Love prevails among family feuding in ‘Fool for Love’
Back in 1985, Sam Shepard’s “Curse of the Starving Class,” staged in the LSPU Hall, was the subject of my first theatre review.
So I have something of a soft spot for Shepard, whose “Fool for Love” (1983) is currently running in the Barbara Barrett Theatre. I believe it is the only Shepard play to be mounted in St. John’s in a quarter of a century.
As in many of his works, Shepard explores disturbed families and the intersection between love and violence. Folly and love, love and folly go together like a horse and carriage.
Two strong-willed, squabbling, longtime lovers, burly, roughneck Eddie (Eddie Penney) and eloquent, spirited May (Melissa Ralph) are siblings — half-brother and half-sister by a single father, but different mothers.
The brooding Old Man (Dave Hallett, bald and grey-bearded), their philandering father, sits imperturbable in his rocking chair, making occasional comments and interpreting the past as he sips bourbon from a paper cup.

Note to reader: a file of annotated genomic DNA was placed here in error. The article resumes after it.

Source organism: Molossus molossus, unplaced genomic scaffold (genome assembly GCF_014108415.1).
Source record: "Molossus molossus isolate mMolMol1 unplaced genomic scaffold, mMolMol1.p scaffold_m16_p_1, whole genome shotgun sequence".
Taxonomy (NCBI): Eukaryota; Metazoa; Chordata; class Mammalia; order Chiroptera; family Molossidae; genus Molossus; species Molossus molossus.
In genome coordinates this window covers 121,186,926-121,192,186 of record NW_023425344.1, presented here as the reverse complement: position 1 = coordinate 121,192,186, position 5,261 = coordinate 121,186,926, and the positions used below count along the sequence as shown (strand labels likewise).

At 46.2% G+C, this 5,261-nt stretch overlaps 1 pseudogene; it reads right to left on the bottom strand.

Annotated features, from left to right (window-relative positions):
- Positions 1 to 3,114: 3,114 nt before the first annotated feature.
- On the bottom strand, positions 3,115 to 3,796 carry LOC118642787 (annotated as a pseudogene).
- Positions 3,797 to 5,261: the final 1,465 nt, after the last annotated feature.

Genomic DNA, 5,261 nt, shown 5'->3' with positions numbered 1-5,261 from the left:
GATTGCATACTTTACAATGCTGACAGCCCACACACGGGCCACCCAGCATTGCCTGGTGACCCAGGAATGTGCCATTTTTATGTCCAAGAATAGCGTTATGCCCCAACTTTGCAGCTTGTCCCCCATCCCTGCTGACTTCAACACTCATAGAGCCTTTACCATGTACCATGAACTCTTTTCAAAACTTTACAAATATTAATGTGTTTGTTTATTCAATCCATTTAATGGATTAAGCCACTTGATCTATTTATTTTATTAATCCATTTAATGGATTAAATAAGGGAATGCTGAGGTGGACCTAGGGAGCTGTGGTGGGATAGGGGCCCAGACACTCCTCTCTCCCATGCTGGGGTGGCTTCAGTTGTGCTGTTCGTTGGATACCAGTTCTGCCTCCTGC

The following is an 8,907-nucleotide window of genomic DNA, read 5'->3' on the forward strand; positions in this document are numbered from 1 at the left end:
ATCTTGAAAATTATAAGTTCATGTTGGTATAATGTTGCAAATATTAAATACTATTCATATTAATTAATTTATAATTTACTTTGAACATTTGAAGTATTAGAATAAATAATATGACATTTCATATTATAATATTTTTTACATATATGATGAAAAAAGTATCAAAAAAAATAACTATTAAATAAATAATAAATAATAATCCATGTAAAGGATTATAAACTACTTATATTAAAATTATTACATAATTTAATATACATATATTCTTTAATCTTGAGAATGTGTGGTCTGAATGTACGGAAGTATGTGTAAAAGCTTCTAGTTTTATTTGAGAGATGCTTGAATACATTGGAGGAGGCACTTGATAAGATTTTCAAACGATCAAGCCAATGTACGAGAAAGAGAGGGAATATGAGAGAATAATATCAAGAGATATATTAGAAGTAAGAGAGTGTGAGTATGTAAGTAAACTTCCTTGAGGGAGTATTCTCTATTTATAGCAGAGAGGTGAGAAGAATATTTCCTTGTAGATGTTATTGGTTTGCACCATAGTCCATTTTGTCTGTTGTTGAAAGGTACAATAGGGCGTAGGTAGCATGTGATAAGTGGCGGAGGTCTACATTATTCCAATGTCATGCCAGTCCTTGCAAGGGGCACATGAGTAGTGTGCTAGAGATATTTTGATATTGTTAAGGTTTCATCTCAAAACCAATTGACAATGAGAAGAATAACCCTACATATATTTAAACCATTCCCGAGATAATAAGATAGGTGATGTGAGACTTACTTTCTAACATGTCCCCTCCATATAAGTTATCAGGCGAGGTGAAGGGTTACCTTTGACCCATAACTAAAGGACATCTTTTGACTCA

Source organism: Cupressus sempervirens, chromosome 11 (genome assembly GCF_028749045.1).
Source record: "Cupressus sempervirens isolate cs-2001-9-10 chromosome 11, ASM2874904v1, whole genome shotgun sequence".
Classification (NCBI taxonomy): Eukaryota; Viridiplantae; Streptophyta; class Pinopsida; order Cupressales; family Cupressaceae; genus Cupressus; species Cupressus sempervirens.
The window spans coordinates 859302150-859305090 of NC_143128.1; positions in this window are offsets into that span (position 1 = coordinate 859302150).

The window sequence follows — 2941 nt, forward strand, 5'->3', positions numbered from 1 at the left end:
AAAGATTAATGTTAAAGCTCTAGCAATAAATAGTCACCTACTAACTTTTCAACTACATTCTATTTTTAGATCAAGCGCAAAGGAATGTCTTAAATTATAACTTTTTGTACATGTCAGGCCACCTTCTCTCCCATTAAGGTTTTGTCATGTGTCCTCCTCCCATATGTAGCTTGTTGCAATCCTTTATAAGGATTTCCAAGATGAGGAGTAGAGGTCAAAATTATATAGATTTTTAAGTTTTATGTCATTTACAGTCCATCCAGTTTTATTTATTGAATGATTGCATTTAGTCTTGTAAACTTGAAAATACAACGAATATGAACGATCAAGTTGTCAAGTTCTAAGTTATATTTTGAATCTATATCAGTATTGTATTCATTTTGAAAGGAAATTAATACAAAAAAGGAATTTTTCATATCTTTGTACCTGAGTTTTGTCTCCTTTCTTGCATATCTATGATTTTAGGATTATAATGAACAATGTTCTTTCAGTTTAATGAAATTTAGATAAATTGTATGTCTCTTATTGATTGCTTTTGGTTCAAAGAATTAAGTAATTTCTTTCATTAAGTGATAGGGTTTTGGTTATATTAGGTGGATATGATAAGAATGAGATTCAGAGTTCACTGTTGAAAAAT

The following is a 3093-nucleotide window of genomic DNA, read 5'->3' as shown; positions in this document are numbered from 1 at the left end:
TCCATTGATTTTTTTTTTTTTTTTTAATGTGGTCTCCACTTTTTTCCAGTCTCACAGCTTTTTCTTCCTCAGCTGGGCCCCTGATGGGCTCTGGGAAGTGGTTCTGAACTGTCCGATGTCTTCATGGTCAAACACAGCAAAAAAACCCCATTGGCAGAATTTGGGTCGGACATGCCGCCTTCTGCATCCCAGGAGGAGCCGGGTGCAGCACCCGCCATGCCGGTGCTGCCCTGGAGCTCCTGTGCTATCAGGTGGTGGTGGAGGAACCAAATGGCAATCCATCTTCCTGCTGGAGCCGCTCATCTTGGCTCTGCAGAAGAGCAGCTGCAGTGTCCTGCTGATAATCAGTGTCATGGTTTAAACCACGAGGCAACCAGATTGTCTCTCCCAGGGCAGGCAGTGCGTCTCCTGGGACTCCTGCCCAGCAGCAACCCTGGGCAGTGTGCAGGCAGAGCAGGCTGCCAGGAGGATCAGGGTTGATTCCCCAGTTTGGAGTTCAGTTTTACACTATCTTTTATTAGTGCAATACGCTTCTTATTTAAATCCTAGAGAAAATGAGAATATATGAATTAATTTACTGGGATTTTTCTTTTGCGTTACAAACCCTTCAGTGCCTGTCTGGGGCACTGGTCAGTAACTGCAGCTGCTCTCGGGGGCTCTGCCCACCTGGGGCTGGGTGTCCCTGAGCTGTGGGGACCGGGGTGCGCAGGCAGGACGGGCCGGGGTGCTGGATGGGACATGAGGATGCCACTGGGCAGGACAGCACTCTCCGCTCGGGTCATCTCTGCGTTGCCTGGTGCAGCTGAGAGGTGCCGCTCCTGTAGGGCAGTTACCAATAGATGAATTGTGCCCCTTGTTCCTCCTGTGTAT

The fourth wheel is a slightly superfluous character, Martin, coolly played by Simon Alteen, who arrives to take May out on a date and gets bemusedly entangled in the three-cornered family feuding.
It is a highly verbal and very physical play, fast and furious, fuelled by frustration and jealousy, but ending in a reconciliatory embrace. Love prevails, even in the teeth of a furiously objurgating Old Man.
Directed by Alix Reynolds, the Joint Productions presentation of Sam Shepard’s “Fool for Love” was warmly received on opening night by a full-house audience in the Barbara Barrett Theatre of the St. John’s Arts and Culture Centre, where the production continues until Sunday.
Show time is 8 p.m., with an additional 2 p.m. pay-what-you-can matinee on Saturday. With no intermission, the running time is a brisk 60 minutes.